Faith: Buddhist

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    He insists he is a monk, not a politician. But as this renowned Vietnamese Buddhist leader toured the U.S. he spoke not only of Buddhist practices but also of American policies in the Middle East.

    September 19, 2003 | Comments

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    Read more of Bob Abernethy's interview with Thich Naht Hanh.

    September 19, 2003 | Comments

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    Buddhists pay special tribute to the dead during the Bon or Obon Festival — the Feast of Lanterns. More

    July 18, 2003 | Comments

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    Southern California’s Soka University resembles a charming Mediterranean village. Opened in 2001 by a powerful Japanese religious sect called Soka Gakkai International, it is the first college campus in the United States whose academic values and teaching principles are inspired by Buddhism. Inside, one can find 103 acres of stately architecture, spacious gardens, and tranquil gardens. More

    May 2, 2003 | Comments

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    For Tibetan Buddhists, the new year is celebrated with dancing, and R & E sat in as members of the Drepung Loseling Monastery in Washington, D.C. performed. Our guide was Geshe Lobsang Tenzin, who spoke of the power of negative and positive energy, and about the legends associated with snow lions and the Black Hat Masters. More

    February 8, 2002 | Comments

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    RELIGION & ETHICS NEWSWEEKLY invited several scholars to comment on the divisions and direction of Buddhism in America today.

    July 6, 2001 | Comments

  • MARY ALICE WILLIAMS: Buddhism is the world’s fourth largest religion, founded about 2500 years ago in India. The Buddha taught that life is suffering and the way to overcome that is to get rid of attachments. Widely practiced across Asia, … More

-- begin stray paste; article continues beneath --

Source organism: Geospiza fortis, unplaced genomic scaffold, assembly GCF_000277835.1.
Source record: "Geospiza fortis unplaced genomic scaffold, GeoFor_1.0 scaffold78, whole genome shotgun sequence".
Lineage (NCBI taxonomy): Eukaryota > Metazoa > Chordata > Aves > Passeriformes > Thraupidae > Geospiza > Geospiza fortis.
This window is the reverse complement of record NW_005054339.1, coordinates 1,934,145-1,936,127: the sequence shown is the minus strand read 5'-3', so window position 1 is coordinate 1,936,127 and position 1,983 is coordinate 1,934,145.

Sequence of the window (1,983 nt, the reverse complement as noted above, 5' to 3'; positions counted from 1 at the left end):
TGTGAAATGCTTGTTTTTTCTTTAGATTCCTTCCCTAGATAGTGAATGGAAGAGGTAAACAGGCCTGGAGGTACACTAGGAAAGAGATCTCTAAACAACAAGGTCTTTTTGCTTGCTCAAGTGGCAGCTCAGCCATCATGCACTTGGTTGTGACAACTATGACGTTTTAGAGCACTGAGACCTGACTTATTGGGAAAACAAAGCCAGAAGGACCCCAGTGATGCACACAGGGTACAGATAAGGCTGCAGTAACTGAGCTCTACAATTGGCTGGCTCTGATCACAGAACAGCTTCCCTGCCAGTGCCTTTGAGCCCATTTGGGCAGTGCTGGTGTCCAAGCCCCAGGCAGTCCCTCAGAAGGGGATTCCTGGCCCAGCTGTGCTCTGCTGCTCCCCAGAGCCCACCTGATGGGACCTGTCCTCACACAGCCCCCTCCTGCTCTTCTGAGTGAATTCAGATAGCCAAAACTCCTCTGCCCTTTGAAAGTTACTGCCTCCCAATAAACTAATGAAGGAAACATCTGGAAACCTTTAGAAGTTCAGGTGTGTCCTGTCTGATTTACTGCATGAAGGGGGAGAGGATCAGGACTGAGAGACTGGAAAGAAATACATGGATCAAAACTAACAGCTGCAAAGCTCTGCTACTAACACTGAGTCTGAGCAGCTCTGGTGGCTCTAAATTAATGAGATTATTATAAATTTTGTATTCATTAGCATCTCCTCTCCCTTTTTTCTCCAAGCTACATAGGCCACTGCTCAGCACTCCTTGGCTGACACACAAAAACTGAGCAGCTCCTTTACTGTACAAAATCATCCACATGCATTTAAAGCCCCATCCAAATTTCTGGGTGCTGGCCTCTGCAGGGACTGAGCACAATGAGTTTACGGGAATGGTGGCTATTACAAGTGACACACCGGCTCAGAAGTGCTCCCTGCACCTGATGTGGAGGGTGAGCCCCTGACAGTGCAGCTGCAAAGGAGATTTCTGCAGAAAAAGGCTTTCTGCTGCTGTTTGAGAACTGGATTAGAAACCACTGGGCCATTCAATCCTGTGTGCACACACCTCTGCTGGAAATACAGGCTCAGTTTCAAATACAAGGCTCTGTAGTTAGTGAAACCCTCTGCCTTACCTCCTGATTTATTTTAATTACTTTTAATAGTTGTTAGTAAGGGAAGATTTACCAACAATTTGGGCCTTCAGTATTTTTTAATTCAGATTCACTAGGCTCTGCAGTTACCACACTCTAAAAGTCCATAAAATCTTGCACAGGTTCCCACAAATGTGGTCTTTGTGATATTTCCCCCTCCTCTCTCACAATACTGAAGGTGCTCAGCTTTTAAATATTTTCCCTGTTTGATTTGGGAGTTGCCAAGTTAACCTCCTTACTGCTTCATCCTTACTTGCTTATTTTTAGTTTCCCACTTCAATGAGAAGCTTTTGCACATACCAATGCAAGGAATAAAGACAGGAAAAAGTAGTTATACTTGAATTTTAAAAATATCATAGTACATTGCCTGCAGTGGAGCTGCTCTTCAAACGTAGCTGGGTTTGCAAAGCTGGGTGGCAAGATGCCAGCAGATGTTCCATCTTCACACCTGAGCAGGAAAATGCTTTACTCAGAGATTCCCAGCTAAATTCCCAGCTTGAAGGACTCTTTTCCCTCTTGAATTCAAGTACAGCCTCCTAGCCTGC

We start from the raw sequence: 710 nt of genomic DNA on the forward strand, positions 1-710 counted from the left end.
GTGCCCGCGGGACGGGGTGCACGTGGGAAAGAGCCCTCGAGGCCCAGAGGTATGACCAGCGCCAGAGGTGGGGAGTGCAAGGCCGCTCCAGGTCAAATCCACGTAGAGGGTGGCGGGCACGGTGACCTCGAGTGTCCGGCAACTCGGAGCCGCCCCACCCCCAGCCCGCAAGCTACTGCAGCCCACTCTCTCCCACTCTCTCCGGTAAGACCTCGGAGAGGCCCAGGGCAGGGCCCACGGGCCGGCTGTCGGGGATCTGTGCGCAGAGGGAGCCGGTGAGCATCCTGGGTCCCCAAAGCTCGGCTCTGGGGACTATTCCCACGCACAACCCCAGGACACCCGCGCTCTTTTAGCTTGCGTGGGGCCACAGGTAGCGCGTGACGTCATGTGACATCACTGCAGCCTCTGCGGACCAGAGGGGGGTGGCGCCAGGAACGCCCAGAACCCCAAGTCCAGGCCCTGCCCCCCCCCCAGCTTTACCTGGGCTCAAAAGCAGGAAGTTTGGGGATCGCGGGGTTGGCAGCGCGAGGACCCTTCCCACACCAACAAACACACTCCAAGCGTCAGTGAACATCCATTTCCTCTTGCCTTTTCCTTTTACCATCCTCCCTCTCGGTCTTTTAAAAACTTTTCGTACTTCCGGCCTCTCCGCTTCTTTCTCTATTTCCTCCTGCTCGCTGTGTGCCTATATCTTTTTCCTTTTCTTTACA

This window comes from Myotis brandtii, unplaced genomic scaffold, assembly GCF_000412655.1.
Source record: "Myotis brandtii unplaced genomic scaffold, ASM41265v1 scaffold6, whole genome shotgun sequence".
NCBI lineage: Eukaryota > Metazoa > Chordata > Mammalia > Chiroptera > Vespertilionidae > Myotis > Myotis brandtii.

July 6, 2001 | Comments

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    Part two of our series on the Tibetan Buddhists in exile in India. They’re refugees not only from Chinese oppression in Tibet but also from what the Dalai Lama calls “cultural genocide.” More

    June 11, 1999 | Comments

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    Our special report on the life, the plight, and the humor of the Dalai Lama. Forced out of Tibet by the Chinese in 1959, living in exile with little apparent chance of returning, the Dalai Lama remains one of the world’s foremost symbols of hope and nonviolence. How does he keep from hating those who are destroying his country? More

    June 4, 1999 | Comments

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    The Dalai Lama was just 15 years old when the Communist Chinese invaded Tibet, burned its monasteries, and slaughtered upwards of a million of its people. Now, he is the spiritual leader of six million Tibetan Buddhists is and is trying to rally support for freedom for his homeland. He preaches compassion, but some of his followers wonder if his methods can work.

    May 15, 1998 | Comments

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